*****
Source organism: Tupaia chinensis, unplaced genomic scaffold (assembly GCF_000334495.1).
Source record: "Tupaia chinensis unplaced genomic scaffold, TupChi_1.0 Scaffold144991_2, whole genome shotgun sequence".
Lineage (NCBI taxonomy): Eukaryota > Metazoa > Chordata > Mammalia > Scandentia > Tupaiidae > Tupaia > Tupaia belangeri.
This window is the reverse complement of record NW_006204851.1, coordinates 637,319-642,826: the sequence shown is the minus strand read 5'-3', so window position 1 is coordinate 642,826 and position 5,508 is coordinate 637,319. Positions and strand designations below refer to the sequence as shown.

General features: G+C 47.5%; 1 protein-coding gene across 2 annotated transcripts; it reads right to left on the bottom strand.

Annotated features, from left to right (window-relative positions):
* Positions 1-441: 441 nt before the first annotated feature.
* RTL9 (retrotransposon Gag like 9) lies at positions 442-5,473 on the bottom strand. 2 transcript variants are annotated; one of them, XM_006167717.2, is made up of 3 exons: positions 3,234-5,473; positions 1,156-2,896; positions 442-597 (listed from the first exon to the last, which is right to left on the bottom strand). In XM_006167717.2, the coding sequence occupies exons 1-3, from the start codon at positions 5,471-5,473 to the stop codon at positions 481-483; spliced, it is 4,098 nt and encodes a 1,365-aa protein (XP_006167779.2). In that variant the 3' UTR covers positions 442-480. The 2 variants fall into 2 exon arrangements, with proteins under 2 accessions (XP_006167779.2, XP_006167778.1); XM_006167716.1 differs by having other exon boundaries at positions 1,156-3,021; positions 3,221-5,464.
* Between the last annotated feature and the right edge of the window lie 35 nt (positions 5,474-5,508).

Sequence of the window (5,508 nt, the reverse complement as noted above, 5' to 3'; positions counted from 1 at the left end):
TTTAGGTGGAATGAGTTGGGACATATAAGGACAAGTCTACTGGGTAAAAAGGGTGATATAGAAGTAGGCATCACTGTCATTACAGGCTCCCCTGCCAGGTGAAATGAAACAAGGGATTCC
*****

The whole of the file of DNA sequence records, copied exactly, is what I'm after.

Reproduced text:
Source organism: Tupaia chinensis, unplaced genomic scaffold (assembly GCF_000334495.1).
Source record: "Tupaia chinensis unplaced genomic scaffold, TupChi_1.0 Scaffold144991_2, whole genome shotgun sequence".
Lineage (NCBI taxonomy): Eukaryota > Metazoa > Chordata > Mammalia > Scandentia > Tupaiidae > Tupaia > Tupaia belangeri.
This window is the reverse complement of record NW_006204851.1, coordinates 637,319-642,826: the sequence shown is the minus strand read 5'-3', so window position 1 is coordinate 642,826 and position 5,508 is coordinate 637,319. Positions and strand designations below refer to the sequence as shown.

General features: G+C 47.5%; 1 protein-coding gene across 2 annotated transcripts; it reads right to left on the bottom strand.

Annotated features, from left to right (window-relative positions):
* Positions 1-441: 441 nt before the first annotated feature.
* RTL9 (retrotransposon Gag like 9) lies at positions 442-5,473 on the bottom strand. 2 transcript variants are annotated; one of them, XM_006167717.2, is made up of 3 exons: positions 3,234-5,473; positions 1,156-2,896; positions 442-597 (listed from the first exon to the last, which is right to left on the bottom strand). In XM_006167717.2, the coding sequence occupies exons 1-3, from the start codon at positions 5,471-5,473 to the stop codon at positions 481-483; spliced, it is 4,098 nt and encodes a 1,365-aa protein (XP_006167779.2). In that variant the 3' UTR covers positions 442-480. The 2 variants fall into 2 exon arrangements, with proteins under 2 accessions (XP_006167779.2, XP_006167778.1); XM_006167716.1 differs by having other exon boundaries at positions 1,156-3,021; positions 3,221-5,464.
* Between the last annotated feature and the right edge of the window lie 35 nt (positions 5,474-5,508).

Sequence of the window (5,508 nt, the reverse complement as noted above, 5' to 3'; positions counted from 1 at the left end):
TTTAGGTGGAATGAGTTGGGACATATAAGGACAAGTCTACTGGGTAAAAAGGGTGATATAGAAGTAGGCATCACTGTCATTACAGGCTCCCCTGCCAGGTGAAATGAAACAAGGGATTCC